Paleolithic Art and Philosophy of the First Sound

  • Mira Omerzel-Terlep


The sound-forming (predominantly perforated) bones from the Paleolithic period of man's history marks the beginning of the history of musical instruments on the present-day Slovene ethnic territory, of the musical history of the European man, and accordingly also of the world instrumental musical history. Archeological findings from the prehistoric period of the last Ice Age discovered on the present-day Slovene ethnic territory rank among the top findings of the world's prehistory since here we have to do with findings which are to be found in the European geographical area and also elsewhere in the world rarely or only exceptionally. Nowhere else in the world such a great number of bones with holes - and of possible pipes - has been found as in our country. Our ethno-archo-musicological study seeks (theoretically and by means of the findings of sound tests) to elucidate the problems related to bone piped from Potočka zijalka, Mokriška jama, Divje babe I, Betalov spodmol... and to compare them with the bone instruments of various peoples over the world from prehistory until today. Among outstanding specialities in Slovenia belong the would-be pipes made of the bear's mandibles from the Augnacian culture of the Cro-Mangnon, and among the oldest in the world Mousterian pipes belonging to the culture of the Neanderthal man from Divje babe I, and also the bear's jawbone with the tine truncated, which belong to the culture of the aforementioned ancestors of Homo sapiens. Assumptions held so far that our ancient ancestors began to develop their aesthetic and artistic (hence also musical) instrumental starting moves only 30.000 to 35.000 years ago are, with the world-wide discoveries made in recent years, increasingly becoming questionable. Thus also the latest discovery of perforated bones in Slovenia, made in 1995 at Divje babe I above the river Idrijca under Šebrelje, speak in favour of expanding the time limits of man's cultural history, and dates the bone pipes into a period around 45.000 years before the present. The first assumptions about the Paleolithic hunters, which have already to an extent managed to become anchored in our cultural conscience, refereed to the lower jawbones (mandibulae) of cave bears with one or with several holes (Potočka zijal ka- 8, Mokriška jama - 7, in an unknown Karst cave - 1, and in Betalov spodmol - 1), only another three cases were found in Croatia. A large number of mandibulae was destroyed during the World War II. Among them the greatest attention has been paid to the right jawbone with three, or respect-lively four holes from Potočka zijalka. The holes made by man have seemingly smooth edges and a fairly regular round shape. Their position is likewise non-negligible: mostly they are moved away from the epiphysis to the diaphisis, and on the jawabones these instruments are verified as such by the holes in the wail above the mandibular canal (and not beside it), although there exists also the possibility that in hollowed-out tubes and canals "natural holes" come up when in the course of time the bone compact has been damaged and got decayed. The formation of holes as merely a fruit of man's endeavour to make hollow bones sound-forming is, of course, not a criterion. But where the holes are a more likely artifact, there also the perforated fossil bones of sound-forming forms prove to be more reliable sound-producing instruments or rather consciously manufactured instruments. The sharp edges of the holes are necessary only in cases of oral mountpieces, or otherwise they may be of irregular shapes. The term bone flute is for numerous Palaeolithic pipes insufficiently clear and determinate, as they mostly do not belong to the type of the transverse flute or the beaked one, but rather to the end-blown pipes, to pipes either covered with one or several epiphyses, or to wholly closed pipes. This kind of pipe types from the older cultures (also Stone Age ones) are to be found up to the beginning of the 20ieth century in folk traditions all over the world, in wholly historic or prehistoric forms and variants. Among the earliest paleolythic instruments belong whistling pipes with one or several holes of the finger knuckle of animals with even number of fingers (raindeer, steinbock) and beasts (cave bear), known from the Mousterian period onwards and which are still current as folk instruments in Europe, Asia, South America to this day. Unfortunately our only specimen of this kind from Potočka zijalka is destroyed, but a fragment with three holes from the Mesolithic period has remained preserved. The mandibles which could have been pipes belong among fossil remains of young or grown-up specimens of the cave bear. They lack the tine (ramus mandibulae) as far as the mouth opening (the ingressive jaw opening / foramna mandibulae), and on the inner (lingual) side they have a perforated wall over the mandibulary (nervous) canal. Pipes from bears' jawbones are a Slovene speciality and are a natural musical instrument! The hollow mandibular canal is the natural tune of the instrument, the foramen manibulae (a little hole in the jawbone's opening) is the natural mouthpiece (notch) with sharply polished edges in the form of the letter V. Each mandible, which has a truncated tine permitting the blower to reach the jawbone opening and to blow into the canal, is already a musical instrument, an end-blow flute, which produces two tones as the bone has its own natural hole, that is a beard opening (foramen mentale) of oval shape in the bone compact under the diastema (the interdental space between the canine and the premolar). Each subsequent hole increases the sound opportunities for another two tones. The reconstructed would-be pipe from Potočka zijalka (the right jawbone with three holes) produced a very beautiful and clear sound in seven different pitches (two fingerings produced the same note). Sounds have been evoked also from the fossil bones in Mokriška jama, from the jawbones and fragments of tube-like bones (femurs). If the tine of the jawbone is not truncated, the bone may sound as an instrument giving a natural sequence of partial tones (up to 4 aliquots) - in that case the holes in the canal do not affect the sound. There are many fossil examples of that kind. Accordingly the question comes up: if and when did man start to use man's mandibles as sound instruments or instruments producing natural sound? Were they discovered as early as by the Neanderthal predecessor? In the Mid-Paleolithic or even earlier? Did anything discovered incidentally (when sucking the marrow) become consciously discovered, produced, and used? Paleolithic pipes made of long tube - like bones confirm the possibility of several types of instruments: a type where one of the two epiphyses of the pipe is stopped by a natural nucleus of spongy material, in which there is a slit (end-blown pipe) with 1-5 holes; a type where at the end of one of the two epiphyses of the naturally transverse pipe is stopped by the mouthpiece at the epiphysis and has 1-4 holes; further on, a type of beaked pipe - maybe with the ends evenly cut off - with mouthpiece notches of various forms; and the type of a pipe having epiphyses at both ends and the surrounding bone marrow of the naturally closed pipe. Most common are pipes with two to three holes. The first two types have also one to two holes for the thumb. For the most part they are of the type for playing basic tones, where the blowing through of part tones is almost impossible. The example found in Divje babe I can confirm the above typology of paleolithic pipes. The original undamaged pipe could be found in almost all the forms enumerated. And possibly in some other one, not known to us. Nevertheless, all the paleolithic pipes currently known are made of long tube-like bones, today open at both ends (damaged, bitten off, broken off?), and folk pipes made of bone belonging to various cultural traditions are to be found today in almost all of the specified forms. Or were the fossil examples of musical instruments used by man quite differently, in a wholly specific, for us inconceivable way which because also of the damages and vastly distant past and because of insufficient understanding of the way of living and thinking, of creativeness we simply cannot find out. Did our ancestor putty up the bone tube also with clay, resin, closed off the end with skin (membrane) or a wooden plug, or did he achieve various pitches also with the closing and the opening of the tube by hand or by finger, similarly as we are taught also by musical traditions of various peoples on all the Continents, where bone pipes are still known today? Findings from the Paleolithic and Mesozoic have in addition to finger-knuckled whistling pipes confirmed the making of musical instruments both from the bear's thighbones (femurs) and shinbones (tibias) as well as from the hollow bones of birds (eagle, swan). Musical instruments of Ancient Greece, of the Roman Empire as well as mediaeval findings right up to the testimony of the folk traditions of the last centuries confirm the existence of pipes from whole shinbones of diaphyses of the sheep, goat, dog, eagle and swan, horse, pelican, stag, tapir, jaguar, and even of man; further on from the bones of albatross, numerous bone pipes mostly from the bones of birds, fox, swine, cattle, duck, goose, sea gull, and roe deer. Bone types from earlier cultures are to be found in folk traditions in wholly historic or prehistoric forms as well as in variants. Do bone pipes belong among the archetypes of man's creative ideas which reach beyond the limitation of time and place? Did they serve to the Ice Age predecessor for scaring and attracting beasts, for the simple giving of signals, or for the needs that would today be designated as musical ones? According to reports bone pipes started to disappear from musical practice both in Europe as well as in North and South America towards the end of the previous century. While there is no evidence of contemporary bone pipes from the ethnic territory of today (or we might have overlooked them or started with excavations too late?), there have been dug up a great many archeological findings from prehistoric times also on Slovene soil which deserve a detailed examination and evaluation.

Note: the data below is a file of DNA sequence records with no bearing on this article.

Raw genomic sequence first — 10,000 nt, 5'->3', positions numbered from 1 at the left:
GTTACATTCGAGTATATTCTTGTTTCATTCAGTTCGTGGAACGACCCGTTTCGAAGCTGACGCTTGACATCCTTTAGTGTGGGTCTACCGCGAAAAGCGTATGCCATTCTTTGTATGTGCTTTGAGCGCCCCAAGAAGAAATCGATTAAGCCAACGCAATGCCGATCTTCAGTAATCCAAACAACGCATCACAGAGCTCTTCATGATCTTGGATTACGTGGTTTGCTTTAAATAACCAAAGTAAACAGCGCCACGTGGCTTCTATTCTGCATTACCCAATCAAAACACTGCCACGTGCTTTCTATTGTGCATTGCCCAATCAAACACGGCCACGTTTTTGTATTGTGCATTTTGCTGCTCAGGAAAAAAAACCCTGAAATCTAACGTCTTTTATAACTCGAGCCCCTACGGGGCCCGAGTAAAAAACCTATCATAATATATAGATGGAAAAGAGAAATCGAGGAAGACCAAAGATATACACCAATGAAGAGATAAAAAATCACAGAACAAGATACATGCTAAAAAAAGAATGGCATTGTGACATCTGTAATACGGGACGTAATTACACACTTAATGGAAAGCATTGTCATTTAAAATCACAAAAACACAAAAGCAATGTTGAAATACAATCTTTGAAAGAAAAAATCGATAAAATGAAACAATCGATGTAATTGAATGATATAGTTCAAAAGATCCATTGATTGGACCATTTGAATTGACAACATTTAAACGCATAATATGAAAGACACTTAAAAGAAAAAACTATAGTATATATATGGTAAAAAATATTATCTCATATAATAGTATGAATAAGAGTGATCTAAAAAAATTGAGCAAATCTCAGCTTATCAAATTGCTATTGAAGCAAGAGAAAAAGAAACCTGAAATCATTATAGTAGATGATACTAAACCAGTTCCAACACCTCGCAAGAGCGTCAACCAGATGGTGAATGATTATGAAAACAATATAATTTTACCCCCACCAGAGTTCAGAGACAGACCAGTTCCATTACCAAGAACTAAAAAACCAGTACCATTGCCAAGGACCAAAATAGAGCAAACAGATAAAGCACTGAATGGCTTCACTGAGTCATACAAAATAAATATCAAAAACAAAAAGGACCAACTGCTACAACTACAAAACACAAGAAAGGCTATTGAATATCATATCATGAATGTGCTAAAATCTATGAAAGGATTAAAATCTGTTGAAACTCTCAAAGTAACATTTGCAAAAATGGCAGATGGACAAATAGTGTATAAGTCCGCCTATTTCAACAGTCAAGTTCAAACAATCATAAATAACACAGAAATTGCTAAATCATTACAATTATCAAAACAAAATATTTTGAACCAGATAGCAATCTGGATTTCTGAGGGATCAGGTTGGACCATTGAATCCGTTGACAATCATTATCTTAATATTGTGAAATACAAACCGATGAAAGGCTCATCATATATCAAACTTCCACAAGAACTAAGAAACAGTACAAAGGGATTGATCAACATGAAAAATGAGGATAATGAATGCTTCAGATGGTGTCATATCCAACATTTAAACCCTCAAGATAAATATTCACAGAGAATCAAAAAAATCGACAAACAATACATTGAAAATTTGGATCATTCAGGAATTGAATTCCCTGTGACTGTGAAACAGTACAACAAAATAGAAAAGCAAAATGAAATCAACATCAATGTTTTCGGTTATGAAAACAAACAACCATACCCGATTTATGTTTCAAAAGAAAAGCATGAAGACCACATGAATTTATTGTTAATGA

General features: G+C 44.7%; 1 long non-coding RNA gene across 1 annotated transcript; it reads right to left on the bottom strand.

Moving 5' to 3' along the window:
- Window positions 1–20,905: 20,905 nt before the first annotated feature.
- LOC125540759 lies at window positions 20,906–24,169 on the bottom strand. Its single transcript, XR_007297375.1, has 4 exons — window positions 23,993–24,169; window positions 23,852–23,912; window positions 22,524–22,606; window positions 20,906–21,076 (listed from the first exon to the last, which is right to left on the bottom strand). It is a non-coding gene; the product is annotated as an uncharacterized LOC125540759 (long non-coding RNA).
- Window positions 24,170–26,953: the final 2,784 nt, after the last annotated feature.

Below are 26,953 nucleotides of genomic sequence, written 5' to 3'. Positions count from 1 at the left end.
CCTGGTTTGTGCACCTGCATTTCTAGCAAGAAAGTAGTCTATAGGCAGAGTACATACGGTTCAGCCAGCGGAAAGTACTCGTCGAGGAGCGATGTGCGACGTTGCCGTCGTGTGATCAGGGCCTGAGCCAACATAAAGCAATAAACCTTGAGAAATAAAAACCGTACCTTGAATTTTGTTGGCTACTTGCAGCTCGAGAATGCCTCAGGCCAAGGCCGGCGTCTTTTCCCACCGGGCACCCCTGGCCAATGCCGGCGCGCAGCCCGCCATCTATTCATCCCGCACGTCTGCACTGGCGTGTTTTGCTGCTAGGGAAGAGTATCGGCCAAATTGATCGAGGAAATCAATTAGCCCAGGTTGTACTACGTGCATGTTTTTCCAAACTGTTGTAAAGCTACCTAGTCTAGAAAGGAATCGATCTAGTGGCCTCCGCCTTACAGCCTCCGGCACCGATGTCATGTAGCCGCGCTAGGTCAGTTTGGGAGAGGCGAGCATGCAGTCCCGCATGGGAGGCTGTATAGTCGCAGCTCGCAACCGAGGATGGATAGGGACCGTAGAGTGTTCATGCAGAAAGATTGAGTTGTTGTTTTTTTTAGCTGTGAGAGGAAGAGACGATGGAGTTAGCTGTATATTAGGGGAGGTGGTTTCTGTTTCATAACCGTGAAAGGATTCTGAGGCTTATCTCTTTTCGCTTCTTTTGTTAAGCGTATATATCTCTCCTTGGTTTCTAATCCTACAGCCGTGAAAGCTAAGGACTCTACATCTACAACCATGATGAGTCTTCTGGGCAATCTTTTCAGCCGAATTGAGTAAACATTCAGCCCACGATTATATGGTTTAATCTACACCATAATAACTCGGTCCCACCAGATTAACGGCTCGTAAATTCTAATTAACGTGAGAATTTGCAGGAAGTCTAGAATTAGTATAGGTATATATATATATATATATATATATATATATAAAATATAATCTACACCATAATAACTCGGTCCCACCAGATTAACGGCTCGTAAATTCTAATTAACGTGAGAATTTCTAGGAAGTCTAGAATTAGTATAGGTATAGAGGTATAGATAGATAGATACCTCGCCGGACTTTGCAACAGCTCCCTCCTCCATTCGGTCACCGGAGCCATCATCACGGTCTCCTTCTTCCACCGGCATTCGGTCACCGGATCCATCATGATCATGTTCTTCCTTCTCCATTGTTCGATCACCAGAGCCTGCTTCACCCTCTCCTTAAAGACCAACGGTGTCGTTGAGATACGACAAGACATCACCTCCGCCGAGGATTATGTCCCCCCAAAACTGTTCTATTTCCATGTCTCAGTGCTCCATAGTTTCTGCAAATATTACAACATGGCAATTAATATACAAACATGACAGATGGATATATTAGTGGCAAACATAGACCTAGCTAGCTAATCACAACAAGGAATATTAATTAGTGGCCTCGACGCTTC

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How to Cite
Omerzel-TerlepM. (1997). Paleolithic Art and Philosophy of the First Sound. Musicological Annual, 33(1), 23-47.